This post was updated November 30th, 2022 to include additional details on the vulnerability and resolution, including information on network seed rotation.
Hello to the Secret community! This post will outline our recent successful resolution of a reported network vulnerability by whitehat researchers. There is no action required by users or developers. All active nodes should also have already successfully upgraded on November 2nd, resolving the vulnerability. In addition, no user funds were ever at risk, and no funds are at risk now.
On October 3rd, whitehat researchers notified SCRT Labs of a vulnerability affecting the privacy of data stored on Secret Network, which the development team began taking immediate action to mitigate and resolve. This disclosure was related to the recently disclosed xAPIC architectural bug, an uninitialized memory read in the CPU itself that impacted certain SGX-enabled CPUs. The researchers demonstrated the ability to access the consensus seed, from which other network seeds are derived. To the best of our knowledge, no malicious actor exploited this vulnerability in the wild before disclosure and mitigation.
SCRT Labs’ first response was to work with the researchers to independently verify the exploit. Once verified, access keys that nodes use to register on the network were invalidated, effectively limiting the exposure of the vulnerability. This action occurred on October 4th.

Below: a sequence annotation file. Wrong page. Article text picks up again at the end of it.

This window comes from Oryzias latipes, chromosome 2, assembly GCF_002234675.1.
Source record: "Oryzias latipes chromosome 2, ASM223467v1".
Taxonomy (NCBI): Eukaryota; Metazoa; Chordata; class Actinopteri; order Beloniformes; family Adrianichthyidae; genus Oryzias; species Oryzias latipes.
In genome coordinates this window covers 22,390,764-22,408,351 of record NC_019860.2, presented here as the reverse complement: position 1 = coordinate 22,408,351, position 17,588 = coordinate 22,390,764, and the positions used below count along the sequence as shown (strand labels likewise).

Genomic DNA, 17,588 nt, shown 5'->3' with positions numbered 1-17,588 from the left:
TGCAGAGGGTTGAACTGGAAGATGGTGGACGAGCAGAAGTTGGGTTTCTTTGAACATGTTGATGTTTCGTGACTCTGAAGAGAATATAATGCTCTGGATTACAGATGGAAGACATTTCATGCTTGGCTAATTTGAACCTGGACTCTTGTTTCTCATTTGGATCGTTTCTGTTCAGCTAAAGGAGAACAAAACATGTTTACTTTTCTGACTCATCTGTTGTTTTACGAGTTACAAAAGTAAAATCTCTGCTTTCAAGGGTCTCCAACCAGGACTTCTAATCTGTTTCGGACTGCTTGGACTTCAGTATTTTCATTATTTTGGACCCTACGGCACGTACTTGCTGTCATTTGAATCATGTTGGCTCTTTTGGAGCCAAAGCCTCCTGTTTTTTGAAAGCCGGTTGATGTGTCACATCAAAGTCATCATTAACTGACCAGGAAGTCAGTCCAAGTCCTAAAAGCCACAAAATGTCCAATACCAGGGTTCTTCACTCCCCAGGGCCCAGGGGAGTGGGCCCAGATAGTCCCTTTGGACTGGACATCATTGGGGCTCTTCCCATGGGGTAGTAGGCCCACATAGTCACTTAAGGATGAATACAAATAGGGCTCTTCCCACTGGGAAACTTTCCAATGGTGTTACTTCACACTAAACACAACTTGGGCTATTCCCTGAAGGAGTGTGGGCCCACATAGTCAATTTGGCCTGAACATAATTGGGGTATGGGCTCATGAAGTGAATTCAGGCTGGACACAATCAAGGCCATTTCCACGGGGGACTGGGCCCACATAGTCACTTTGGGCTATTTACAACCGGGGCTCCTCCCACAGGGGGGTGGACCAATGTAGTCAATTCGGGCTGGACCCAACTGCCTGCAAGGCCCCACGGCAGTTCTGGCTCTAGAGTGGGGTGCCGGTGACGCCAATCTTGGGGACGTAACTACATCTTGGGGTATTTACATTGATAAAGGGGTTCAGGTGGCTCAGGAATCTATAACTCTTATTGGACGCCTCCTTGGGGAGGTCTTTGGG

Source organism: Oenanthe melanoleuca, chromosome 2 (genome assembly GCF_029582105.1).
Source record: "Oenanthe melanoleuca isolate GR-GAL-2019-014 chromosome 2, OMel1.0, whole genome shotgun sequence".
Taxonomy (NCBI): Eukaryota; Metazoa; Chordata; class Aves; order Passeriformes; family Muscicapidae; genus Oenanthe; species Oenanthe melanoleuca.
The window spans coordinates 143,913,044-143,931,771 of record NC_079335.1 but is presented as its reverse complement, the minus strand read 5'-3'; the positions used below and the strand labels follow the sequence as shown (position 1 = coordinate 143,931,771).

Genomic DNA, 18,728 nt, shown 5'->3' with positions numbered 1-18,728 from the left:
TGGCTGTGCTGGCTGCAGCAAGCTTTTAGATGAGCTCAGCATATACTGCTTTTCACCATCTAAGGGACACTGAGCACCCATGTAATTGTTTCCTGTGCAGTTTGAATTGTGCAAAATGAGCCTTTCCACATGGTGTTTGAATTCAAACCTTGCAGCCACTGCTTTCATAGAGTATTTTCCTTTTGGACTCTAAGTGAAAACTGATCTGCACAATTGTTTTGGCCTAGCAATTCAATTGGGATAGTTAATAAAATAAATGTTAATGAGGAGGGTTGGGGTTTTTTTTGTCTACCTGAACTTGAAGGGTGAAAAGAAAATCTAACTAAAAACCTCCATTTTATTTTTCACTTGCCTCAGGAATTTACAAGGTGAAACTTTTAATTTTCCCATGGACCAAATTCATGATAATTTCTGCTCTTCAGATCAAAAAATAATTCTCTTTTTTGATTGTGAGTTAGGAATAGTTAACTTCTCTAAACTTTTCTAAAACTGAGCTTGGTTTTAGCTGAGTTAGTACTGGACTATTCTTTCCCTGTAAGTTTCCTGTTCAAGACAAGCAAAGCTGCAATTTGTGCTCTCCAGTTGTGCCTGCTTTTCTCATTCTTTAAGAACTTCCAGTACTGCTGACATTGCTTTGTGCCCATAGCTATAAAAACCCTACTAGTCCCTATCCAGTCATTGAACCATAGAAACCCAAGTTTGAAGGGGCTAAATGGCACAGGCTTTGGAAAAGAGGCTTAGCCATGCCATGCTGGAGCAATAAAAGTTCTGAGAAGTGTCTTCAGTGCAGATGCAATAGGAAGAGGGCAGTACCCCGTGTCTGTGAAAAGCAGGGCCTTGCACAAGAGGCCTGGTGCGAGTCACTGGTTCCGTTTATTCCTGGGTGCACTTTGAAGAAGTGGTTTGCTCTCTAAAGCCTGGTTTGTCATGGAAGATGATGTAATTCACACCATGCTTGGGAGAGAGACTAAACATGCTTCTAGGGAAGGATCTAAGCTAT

SCRT Labs then worked directly with Intel and the researchers to design and build a solution that would prevent any vulnerable machines from rejoining the network. Those nodes were forcefully ejected from the network and their secrets deleted. The only way for those nodes to rejoin the network was to patch all known vulnerabilities, including xAPIC. This solution was successfully deployed in the November 2nd network upgrade.
With this upgrade, it is now infeasible to mount xAPIC attacks against the Secret Network mainnet.
The decision to briefly delay any public report was agreed in coordination with the other involved parties. This notice was initially published on November 29th, 2022 in order to coincide with the whitehat researchers' timeline, and we have since updated this notice with additional relevant information. All parties agreed the delay in reporting would best ensure the vulnerability would not and could not be exploited, and it would also ensure users and their data were best protected.
Based on our investigation, the vulnerability in question affected less than 5% of nodes that successfully joined the network. As every node joining the network must send a tx with its enclave details, we are able to see which type of machines joined. Since the xAPIC vulnerability was made public, only about 20 such machines joined the network, including all nodes used by the whitehat researchers. Of the remaining nodes, we were able to tie nearly all to known non-malicious network stakeholders using similar hardware. We also determined that offline attacks on the network using this vulnerability, while theoretically possible, were not plausible here.